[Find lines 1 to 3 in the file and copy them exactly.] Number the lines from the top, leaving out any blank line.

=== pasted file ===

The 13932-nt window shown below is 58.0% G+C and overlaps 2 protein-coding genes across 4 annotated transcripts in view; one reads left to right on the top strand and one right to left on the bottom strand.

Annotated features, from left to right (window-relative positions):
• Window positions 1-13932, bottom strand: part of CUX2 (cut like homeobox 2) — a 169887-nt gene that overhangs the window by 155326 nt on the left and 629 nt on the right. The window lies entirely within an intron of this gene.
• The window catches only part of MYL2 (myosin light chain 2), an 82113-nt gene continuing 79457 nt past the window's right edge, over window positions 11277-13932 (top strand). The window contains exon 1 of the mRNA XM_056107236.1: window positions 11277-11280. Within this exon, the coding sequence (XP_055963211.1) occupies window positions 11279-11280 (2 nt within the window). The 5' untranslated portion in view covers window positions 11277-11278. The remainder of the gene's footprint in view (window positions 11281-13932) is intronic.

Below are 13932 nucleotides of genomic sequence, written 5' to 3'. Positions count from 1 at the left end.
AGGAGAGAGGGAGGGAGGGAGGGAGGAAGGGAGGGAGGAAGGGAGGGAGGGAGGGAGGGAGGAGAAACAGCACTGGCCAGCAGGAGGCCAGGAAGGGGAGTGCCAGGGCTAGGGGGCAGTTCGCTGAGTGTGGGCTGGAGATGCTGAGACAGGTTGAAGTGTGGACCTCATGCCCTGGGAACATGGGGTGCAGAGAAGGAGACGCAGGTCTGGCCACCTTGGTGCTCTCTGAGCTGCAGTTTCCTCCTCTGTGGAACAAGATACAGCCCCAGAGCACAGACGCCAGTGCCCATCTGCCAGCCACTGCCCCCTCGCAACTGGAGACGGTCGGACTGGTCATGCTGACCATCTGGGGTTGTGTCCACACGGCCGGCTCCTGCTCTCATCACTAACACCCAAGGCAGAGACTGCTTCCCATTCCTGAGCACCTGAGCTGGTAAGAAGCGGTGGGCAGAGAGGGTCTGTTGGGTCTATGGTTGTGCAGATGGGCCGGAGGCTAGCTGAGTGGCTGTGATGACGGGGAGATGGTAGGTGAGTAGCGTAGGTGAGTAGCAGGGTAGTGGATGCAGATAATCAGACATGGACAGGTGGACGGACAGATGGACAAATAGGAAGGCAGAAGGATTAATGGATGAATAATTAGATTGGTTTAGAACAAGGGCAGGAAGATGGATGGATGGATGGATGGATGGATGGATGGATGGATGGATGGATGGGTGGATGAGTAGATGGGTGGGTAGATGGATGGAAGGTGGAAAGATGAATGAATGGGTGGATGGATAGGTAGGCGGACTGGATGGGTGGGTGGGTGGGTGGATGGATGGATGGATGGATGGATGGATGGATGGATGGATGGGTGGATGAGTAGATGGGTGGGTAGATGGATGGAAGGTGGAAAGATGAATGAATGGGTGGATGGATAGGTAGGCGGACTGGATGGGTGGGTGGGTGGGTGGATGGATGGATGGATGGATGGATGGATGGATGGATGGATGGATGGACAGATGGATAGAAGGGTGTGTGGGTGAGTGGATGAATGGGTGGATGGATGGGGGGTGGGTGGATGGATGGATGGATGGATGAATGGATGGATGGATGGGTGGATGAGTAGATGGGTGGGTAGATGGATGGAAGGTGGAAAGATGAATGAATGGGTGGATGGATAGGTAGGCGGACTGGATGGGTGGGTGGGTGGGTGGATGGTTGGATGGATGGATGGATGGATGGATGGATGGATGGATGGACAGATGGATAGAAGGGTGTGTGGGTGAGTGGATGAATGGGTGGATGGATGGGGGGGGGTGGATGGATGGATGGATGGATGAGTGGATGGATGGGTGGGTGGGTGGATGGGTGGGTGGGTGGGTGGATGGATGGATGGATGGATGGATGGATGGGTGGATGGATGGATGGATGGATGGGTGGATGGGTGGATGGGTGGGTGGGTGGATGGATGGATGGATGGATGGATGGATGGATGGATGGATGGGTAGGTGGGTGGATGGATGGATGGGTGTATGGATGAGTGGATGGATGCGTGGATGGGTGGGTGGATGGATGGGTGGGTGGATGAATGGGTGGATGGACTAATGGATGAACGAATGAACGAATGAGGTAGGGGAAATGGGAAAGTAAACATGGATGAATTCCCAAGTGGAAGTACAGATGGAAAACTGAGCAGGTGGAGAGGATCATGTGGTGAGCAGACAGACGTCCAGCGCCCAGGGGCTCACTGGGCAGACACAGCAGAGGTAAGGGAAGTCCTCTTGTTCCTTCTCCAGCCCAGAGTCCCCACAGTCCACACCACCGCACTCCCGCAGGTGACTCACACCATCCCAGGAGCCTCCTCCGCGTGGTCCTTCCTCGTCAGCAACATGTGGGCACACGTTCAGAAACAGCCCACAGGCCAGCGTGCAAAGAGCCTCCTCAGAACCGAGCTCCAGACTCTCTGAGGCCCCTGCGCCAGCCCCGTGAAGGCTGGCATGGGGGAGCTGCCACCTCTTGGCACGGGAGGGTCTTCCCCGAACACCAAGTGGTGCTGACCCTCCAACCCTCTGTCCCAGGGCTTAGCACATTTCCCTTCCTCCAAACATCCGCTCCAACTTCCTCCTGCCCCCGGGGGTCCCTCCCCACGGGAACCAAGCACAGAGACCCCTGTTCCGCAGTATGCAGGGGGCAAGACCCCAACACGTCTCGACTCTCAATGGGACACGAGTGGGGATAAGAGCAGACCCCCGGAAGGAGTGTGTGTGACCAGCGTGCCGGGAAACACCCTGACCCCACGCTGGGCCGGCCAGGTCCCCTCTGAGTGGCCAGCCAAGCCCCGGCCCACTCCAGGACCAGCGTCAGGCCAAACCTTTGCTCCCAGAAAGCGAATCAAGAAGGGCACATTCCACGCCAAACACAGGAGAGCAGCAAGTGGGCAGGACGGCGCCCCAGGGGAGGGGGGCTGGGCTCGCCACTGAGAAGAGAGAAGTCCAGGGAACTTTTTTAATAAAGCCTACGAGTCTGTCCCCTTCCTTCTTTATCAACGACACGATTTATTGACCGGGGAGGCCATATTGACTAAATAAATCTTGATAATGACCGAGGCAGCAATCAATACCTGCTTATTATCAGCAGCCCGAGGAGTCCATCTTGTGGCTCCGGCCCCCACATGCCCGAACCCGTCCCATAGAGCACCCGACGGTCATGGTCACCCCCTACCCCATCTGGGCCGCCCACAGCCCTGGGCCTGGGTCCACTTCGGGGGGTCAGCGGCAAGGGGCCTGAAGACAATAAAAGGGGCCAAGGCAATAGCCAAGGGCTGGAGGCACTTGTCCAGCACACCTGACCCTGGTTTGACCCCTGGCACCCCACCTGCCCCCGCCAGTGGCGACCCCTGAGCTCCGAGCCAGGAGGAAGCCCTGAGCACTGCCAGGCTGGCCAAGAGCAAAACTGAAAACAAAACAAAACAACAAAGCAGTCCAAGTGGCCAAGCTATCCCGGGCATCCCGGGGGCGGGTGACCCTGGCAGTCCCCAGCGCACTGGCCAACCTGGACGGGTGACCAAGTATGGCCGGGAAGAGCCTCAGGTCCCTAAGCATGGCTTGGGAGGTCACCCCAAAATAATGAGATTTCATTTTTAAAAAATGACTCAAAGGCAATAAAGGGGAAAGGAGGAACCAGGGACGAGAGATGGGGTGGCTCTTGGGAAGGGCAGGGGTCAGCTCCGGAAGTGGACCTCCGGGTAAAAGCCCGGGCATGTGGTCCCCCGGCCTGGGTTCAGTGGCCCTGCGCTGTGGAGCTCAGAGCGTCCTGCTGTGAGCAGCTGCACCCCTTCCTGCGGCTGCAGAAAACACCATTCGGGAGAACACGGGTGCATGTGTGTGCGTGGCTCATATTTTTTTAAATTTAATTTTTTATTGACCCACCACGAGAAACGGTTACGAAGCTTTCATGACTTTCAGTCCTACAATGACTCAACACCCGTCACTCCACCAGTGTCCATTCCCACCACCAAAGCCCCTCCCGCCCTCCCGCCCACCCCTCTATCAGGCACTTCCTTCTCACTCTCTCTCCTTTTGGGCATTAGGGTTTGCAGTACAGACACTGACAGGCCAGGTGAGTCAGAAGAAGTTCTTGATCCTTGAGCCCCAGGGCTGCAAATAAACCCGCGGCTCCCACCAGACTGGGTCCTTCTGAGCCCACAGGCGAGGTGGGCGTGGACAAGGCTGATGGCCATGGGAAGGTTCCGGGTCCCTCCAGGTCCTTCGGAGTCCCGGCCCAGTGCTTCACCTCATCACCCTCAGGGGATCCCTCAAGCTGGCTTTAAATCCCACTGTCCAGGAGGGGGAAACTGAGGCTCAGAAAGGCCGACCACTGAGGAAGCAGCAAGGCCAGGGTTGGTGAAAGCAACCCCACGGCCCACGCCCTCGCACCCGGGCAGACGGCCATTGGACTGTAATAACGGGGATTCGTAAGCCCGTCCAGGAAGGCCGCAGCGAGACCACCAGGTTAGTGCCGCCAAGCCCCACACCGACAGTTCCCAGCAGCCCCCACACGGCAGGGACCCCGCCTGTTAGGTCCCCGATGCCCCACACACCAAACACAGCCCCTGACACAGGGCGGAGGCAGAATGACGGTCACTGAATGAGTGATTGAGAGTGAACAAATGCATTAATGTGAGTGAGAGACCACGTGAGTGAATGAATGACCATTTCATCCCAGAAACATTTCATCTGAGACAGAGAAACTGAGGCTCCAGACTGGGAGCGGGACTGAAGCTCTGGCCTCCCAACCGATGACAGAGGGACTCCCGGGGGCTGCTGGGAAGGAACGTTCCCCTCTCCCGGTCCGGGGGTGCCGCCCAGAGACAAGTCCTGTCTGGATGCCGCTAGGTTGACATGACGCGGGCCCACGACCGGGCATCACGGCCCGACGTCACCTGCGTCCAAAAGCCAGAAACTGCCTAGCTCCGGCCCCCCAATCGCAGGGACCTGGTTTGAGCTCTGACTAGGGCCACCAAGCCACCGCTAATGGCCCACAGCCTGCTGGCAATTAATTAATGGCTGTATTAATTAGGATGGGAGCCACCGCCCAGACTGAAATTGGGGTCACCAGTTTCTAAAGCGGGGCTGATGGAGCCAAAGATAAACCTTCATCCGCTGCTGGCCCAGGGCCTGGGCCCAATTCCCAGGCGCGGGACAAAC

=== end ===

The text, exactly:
The 13932-nt window shown below is 58.0% G+C and overlaps 2 protein-coding genes across 4 annotated transcripts in view; one reads left to right on the top strand and one right to left on the bottom strand.

Annotated features, from left to right (window-relative positions):
• Window positions 1-13932, bottom strand: part of CUX2 (cut like homeobox 2) — a 169887-nt gene that overhangs the window by 155326 nt on the left and 629 nt on the right. The window lies entirely within an intron of this gene.